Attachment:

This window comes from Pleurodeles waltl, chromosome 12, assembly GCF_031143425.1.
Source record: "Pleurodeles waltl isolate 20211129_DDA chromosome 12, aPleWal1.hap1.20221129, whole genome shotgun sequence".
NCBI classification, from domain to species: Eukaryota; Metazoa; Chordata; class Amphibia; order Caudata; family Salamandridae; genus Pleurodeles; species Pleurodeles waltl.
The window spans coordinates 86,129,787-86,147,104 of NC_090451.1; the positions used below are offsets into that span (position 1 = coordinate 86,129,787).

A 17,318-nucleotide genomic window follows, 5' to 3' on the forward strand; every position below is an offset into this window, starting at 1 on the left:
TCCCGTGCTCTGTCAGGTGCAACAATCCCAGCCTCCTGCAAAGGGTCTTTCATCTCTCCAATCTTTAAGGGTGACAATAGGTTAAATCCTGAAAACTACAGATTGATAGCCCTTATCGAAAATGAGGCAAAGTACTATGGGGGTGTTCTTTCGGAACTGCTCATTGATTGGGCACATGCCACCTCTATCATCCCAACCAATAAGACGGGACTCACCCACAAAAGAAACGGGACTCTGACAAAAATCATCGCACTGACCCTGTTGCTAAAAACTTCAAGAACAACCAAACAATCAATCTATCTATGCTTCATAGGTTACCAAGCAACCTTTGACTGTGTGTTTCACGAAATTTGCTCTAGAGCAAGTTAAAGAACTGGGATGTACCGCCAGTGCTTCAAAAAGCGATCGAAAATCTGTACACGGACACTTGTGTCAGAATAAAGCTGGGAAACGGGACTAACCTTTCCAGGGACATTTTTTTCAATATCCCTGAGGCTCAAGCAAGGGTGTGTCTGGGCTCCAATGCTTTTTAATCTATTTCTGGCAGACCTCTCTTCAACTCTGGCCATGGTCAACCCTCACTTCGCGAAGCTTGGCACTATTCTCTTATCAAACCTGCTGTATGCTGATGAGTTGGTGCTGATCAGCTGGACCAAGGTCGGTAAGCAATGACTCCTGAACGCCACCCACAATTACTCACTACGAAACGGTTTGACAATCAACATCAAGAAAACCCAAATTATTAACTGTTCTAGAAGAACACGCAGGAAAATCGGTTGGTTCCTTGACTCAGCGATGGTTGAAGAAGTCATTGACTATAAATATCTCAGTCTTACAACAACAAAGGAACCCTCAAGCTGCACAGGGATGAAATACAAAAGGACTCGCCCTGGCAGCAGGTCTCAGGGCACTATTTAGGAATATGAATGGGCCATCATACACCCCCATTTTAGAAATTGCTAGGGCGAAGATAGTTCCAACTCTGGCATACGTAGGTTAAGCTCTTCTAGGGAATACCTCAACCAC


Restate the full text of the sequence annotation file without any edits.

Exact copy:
This window comes from Pleurodeles waltl, chromosome 12, assembly GCF_031143425.1.
Source record: "Pleurodeles waltl isolate 20211129_DDA chromosome 12, aPleWal1.hap1.20221129, whole genome shotgun sequence".
NCBI classification, from domain to species: Eukaryota; Metazoa; Chordata; class Amphibia; order Caudata; family Salamandridae; genus Pleurodeles; species Pleurodeles waltl.
The window spans coordinates 86,129,787-86,147,104 of NC_090451.1; the positions used below are offsets into that span (position 1 = coordinate 86,129,787).

A 17,318-nucleotide genomic window follows, 5' to 3' on the forward strand; every position below is an offset into this window, starting at 1 on the left:
TCCCGTGCTCTGTCAGGTGCAACAATCCCAGCCTCCTGCAAAGGGTCTTTCATCTCTCCAATCTTTAAGGGTGACAATAGGTTAAATCCTGAAAACTACAGATTGATAGCCCTTATCGAAAATGAGGCAAAGTACTATGGGGGTGTTCTTTCGGAACTGCTCATTGATTGGGCACATGCCACCTCTATCATCCCAACCAATAAGACGGGACTCACCCACAAAAGAAACGGGACTCTGACAAAAATCATCGCACTGACCCTGTTGCTAAAAACTTCAAGAACAACCAAACAATCAATCTATCTATGCTTCATAGGTTACCAAGCAACCTTTGACTGTGTGTTTCACGAAATTTGCTCTAGAGCAAGTTAAAGAACTGGGATGTACCGCCAGTGCTTCAAAAAGCGATCGAAAATCTGTACACGGACACTTGTGTCAGAATAAAGCTGGGAAACGGGACTAACCTTTCCAGGGACATTTTTTTCAATATCCCTGAGGCTCAAGCAAGGGTGTGTCTGGGCTCCAATGCTTTTTAATCTATTTCTGGCAGACCTCTCTTCAACTCTGGCCATGGTCAACCCTCACTTCGCGAAGCTTGGCACTATTCTCTTATCAAACCTGCTGTATGCTGATGAGTTGGTGCTGATCAGCTGGACCAAGGTCGGTAAGCAATGACTCCTGAACGCCACCCACAATTACTCACTACGAAACGGTTTGACAATCAACATCAAGAAAACCCAAATTATTAACTGTTCTAGAAGAACACGCAGGAAAATCGGTTGGTTCCTTGACTCAGCGATGGTTGAAGAAGTCATTGACTATAAATATCTCAGTCTTACAACAACAAAGGAACCCTCAAGCTGCACAGGGATGAAATACAAAAGGACTCGCCCTGGCAGCAGGTCTCAGGGCACTATTTAGGAATATGAATGGGCCATCATACACCCCCATTTTAGAAATTGCTAGGGCGAAGATAGTTCCAACTCTGGCATACGTAGGTTAAGCTCTTCTAGGGAATACCTCAACCAC